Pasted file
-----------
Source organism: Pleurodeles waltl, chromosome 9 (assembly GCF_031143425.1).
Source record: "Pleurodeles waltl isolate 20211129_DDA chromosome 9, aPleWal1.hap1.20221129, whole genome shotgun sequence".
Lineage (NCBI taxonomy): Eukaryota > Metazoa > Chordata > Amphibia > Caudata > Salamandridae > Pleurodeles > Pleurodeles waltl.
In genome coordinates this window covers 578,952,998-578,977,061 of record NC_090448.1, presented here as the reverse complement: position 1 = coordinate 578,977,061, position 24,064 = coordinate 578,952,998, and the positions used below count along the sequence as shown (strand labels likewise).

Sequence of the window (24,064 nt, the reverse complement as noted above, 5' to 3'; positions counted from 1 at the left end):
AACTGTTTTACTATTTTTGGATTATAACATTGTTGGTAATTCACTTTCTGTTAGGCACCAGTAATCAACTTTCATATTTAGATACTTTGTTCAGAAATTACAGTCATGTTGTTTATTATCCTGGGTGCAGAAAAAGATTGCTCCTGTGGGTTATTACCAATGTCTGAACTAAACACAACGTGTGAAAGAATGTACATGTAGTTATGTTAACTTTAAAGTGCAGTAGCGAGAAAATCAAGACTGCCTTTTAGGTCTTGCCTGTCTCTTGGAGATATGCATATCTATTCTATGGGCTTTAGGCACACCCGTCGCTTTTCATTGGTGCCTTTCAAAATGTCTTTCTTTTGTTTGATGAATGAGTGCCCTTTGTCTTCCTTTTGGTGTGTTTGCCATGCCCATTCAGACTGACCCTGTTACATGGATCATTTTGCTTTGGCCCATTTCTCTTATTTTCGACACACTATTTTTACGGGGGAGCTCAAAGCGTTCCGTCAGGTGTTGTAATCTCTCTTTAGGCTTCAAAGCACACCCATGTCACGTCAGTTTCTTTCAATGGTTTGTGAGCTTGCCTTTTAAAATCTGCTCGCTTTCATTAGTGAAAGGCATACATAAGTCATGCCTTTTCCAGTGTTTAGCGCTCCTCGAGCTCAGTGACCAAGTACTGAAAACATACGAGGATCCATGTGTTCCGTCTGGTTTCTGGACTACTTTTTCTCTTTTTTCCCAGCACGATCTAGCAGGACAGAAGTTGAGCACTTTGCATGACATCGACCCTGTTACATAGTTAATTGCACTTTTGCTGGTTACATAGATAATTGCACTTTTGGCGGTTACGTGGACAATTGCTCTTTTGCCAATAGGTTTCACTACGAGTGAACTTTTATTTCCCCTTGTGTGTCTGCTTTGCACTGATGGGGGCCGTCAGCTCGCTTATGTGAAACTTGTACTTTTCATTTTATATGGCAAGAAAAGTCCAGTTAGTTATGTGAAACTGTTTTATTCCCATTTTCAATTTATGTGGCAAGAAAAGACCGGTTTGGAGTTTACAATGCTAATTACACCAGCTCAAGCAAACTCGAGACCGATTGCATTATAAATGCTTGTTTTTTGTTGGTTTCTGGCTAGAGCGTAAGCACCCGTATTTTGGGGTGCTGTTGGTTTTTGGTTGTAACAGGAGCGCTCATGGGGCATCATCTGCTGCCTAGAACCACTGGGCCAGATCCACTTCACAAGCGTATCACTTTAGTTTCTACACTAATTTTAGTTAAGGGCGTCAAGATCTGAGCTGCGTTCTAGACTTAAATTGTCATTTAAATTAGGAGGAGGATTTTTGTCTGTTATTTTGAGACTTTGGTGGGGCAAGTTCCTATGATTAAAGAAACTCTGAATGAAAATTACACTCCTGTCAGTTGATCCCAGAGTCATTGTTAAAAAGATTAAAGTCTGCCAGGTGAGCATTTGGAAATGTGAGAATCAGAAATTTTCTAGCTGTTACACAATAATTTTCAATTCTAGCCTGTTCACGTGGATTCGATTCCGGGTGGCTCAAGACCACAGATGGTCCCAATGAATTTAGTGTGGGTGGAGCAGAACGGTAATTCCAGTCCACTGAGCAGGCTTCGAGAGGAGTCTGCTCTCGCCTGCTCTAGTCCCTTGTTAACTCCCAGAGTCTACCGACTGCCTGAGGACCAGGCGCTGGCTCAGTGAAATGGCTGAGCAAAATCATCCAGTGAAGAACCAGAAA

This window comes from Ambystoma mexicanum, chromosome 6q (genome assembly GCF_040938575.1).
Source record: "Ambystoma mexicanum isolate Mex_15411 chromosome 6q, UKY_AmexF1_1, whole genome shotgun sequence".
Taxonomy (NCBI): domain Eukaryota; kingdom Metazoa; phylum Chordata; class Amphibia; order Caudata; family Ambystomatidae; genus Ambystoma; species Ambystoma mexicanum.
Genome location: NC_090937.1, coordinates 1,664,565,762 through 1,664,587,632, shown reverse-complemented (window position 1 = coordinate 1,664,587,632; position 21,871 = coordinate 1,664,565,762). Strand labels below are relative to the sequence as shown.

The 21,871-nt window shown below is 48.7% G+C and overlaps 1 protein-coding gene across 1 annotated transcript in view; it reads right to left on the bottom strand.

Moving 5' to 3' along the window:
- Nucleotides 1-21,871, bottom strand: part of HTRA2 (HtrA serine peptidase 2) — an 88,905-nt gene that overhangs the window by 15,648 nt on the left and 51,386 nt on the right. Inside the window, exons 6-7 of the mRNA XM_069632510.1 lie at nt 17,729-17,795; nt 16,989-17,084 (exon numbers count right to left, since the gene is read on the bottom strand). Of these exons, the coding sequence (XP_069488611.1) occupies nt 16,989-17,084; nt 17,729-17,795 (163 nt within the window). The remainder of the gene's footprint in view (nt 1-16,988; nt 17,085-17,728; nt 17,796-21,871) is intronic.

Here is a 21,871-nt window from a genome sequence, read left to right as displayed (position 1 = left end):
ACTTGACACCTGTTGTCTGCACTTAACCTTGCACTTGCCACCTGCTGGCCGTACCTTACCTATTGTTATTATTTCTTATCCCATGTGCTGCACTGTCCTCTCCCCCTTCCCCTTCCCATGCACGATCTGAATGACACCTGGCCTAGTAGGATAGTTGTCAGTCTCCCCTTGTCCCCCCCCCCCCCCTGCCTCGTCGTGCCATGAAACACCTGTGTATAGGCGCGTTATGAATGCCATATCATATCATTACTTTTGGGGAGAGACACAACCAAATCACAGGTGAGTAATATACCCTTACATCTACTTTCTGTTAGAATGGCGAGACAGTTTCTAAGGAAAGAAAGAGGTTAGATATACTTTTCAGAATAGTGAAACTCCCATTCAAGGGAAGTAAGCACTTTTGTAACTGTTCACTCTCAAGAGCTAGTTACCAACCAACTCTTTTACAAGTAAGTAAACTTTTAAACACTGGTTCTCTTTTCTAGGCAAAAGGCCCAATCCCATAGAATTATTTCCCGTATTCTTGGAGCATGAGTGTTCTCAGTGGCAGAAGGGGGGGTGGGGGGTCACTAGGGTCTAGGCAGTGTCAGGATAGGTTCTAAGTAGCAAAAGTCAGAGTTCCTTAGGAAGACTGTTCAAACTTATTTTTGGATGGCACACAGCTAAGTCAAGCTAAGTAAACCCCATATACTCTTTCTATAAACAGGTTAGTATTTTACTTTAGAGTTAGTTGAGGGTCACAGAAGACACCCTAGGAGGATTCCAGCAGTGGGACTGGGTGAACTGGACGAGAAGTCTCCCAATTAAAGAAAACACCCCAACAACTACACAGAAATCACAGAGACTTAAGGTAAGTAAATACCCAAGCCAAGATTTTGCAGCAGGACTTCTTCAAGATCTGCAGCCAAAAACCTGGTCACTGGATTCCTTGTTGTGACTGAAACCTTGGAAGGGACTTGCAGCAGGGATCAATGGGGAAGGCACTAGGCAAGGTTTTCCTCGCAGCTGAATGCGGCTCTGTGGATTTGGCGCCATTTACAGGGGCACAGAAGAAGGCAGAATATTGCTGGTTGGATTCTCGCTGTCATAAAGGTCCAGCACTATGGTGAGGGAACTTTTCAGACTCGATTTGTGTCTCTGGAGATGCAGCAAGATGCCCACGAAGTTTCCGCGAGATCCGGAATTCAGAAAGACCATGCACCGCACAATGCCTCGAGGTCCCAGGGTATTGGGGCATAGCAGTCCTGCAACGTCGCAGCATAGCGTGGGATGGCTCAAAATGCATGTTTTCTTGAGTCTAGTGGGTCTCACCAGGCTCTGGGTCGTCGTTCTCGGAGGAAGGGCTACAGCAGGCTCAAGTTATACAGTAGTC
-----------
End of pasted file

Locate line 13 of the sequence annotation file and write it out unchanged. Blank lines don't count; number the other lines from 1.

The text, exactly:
- Nucleotides 1-21,871, bottom strand: part of HTRA2 (HtrA serine peptidase 2) — an 88,905-nt gene that overhangs the window by 15,648 nt on the left and 51,386 nt on the right. Inside the window, exons 6-7 of the mRNA XM_069632510.1 lie at nt 17,729-17,795; nt 16,989-17,084 (exon numbers count right to left, since the gene is read on the bottom strand). Of these exons, the coding sequence (XP_069488611.1) occupies nt 16,989-17,084; nt 17,729-17,795 (163 nt within the window). The remainder of the gene's footprint in view (nt 1-16,988; nt 17,085-17,728; nt 17,796-21,871) is intronic.